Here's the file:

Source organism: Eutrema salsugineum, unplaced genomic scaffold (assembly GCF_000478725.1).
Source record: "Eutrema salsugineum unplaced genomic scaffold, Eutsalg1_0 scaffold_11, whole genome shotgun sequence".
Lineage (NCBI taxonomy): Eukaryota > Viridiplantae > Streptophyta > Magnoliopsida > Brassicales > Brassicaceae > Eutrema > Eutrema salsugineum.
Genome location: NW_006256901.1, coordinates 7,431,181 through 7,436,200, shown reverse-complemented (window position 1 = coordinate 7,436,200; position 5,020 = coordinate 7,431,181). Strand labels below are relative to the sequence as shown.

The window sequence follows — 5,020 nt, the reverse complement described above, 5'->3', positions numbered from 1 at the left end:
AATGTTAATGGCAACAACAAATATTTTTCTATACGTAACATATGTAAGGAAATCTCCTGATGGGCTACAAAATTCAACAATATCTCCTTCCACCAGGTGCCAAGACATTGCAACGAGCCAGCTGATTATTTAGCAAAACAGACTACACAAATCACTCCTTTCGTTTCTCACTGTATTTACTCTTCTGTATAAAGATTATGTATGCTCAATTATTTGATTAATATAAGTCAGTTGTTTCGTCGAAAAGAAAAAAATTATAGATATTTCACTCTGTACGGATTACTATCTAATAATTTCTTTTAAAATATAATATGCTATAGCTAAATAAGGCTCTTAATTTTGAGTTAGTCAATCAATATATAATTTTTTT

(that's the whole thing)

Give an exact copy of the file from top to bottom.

Source organism: Eutrema salsugineum, unplaced genomic scaffold (assembly GCF_000478725.1).
Source record: "Eutrema salsugineum unplaced genomic scaffold, Eutsalg1_0 scaffold_11, whole genome shotgun sequence".
Lineage (NCBI taxonomy): Eukaryota > Viridiplantae > Streptophyta > Magnoliopsida > Brassicales > Brassicaceae > Eutrema > Eutrema salsugineum.
Genome location: NW_006256901.1, coordinates 7,431,181 through 7,436,200, shown reverse-complemented (window position 1 = coordinate 7,436,200; position 5,020 = coordinate 7,431,181). Strand labels below are relative to the sequence as shown.

The window sequence follows — 5,020 nt, the reverse complement described above, 5'->3', positions numbered from 1 at the left end:
AATGTTAATGGCAACAACAAATATTTTTCTATACGTAACATATGTAAGGAAATCTCCTGATGGGCTACAAAATTCAACAATATCTCCTTCCACCAGGTGCCAAGACATTGCAACGAGCCAGCTGATTATTTAGCAAAACAGACTACACAAATCACTCCTTTCGTTTCTCACTGTATTTACTCTTCTGTATAAAGATTATGTATGCTCAATTATTTGATTAATATAAGTCAGTTGTTTCGTCGAAAAGAAAAAAATTATAGATATTTCACTCTGTACGGATTACTATCTAATAATTTCTTTTAAAATATAATATGCTATAGCTAAATAAGGCTCTTAATTTTGAGTTAGTCAATCAATATATAATTTTTTT